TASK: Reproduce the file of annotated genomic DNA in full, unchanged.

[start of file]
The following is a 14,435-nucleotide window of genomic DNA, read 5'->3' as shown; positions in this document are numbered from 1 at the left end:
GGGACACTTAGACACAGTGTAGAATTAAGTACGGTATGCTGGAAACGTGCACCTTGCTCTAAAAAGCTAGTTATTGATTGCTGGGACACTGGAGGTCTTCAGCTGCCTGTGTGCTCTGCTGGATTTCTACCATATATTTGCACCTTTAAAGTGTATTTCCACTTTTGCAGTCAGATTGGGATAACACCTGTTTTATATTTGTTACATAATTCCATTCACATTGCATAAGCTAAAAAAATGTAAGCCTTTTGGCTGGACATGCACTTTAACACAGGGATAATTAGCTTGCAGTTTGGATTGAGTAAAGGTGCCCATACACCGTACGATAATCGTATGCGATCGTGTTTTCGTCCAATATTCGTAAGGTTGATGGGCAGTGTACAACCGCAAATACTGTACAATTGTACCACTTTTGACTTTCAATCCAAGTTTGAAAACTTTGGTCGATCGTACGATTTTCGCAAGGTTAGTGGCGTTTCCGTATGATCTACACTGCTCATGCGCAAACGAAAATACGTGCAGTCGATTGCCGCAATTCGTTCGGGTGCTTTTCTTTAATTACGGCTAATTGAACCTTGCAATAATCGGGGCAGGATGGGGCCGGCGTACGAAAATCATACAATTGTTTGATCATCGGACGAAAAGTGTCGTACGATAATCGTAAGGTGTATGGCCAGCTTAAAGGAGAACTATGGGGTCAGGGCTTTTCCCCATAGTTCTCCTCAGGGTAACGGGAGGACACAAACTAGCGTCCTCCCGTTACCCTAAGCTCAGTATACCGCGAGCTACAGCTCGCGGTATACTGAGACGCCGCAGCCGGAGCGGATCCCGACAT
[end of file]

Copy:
The following is a 14,435-nucleotide window of genomic DNA, read 5'->3' as shown; positions in this document are numbered from 1 at the left end:
GGGACACTTAGACACAGTGTAGAATTAAGTACGGTATGCTGGAAACGTGCACCTTGCTCTAAAAAGCTAGTTATTGATTGCTGGGACACTGGAGGTCTTCAGCTGCCTGTGTGCTCTGCTGGATTTCTACCATATATTTGCACCTTTAAAGTGTATTTCCACTTTTGCAGTCAGATTGGGATAACACCTGTTTTATATTTGTTACATAATTCCATTCACATTGCATAAGCTAAAAAAATGTAAGCCTTTTGGCTGGACATGCACTTTAACACAGGGATAATTAGCTTGCAGTTTGGATTGAGTAAAGGTGCCCATACACCGTACGATAATCGTATGCGATCGTGTTTTCGTCCAATATTCGTAAGGTTGATGGGCAGTGTACAACCGCAAATACTGTACAATTGTACCACTTTTGACTTTCAATCCAAGTTTGAAAACTTTGGTCGATCGTACGATTTTCGCAAGGTTAGTGGCGTTTCCGTATGATCTACACTGCTCATGCGCAAACGAAAATACGTGCAGTCGATTGCCGCAATTCGTTCGGGTGCTTTTCTTTAATTACGGCTAATTGAACCTTGCAATAATCGGGGCAGGATGGGGCCGGCGTACGAAAATCATACAATTGTTTGATCATCGGACGAAAAGTGTCGTACGATAATCGTAAGGTGTATGGCCAGCTTAAAGGAGAACTATGGGGTCAGGGCTTTTCCCCATAGTTCTCCTCAGGGTAACGGGAGGACACAAACTAGCGTCCTCCCGTTACCCTAAGCTCAGTATACCGCGAGCTACAGCTCGCGGTATACTGAGACGCCGCAGCCGGAGCGGATCCCGACAT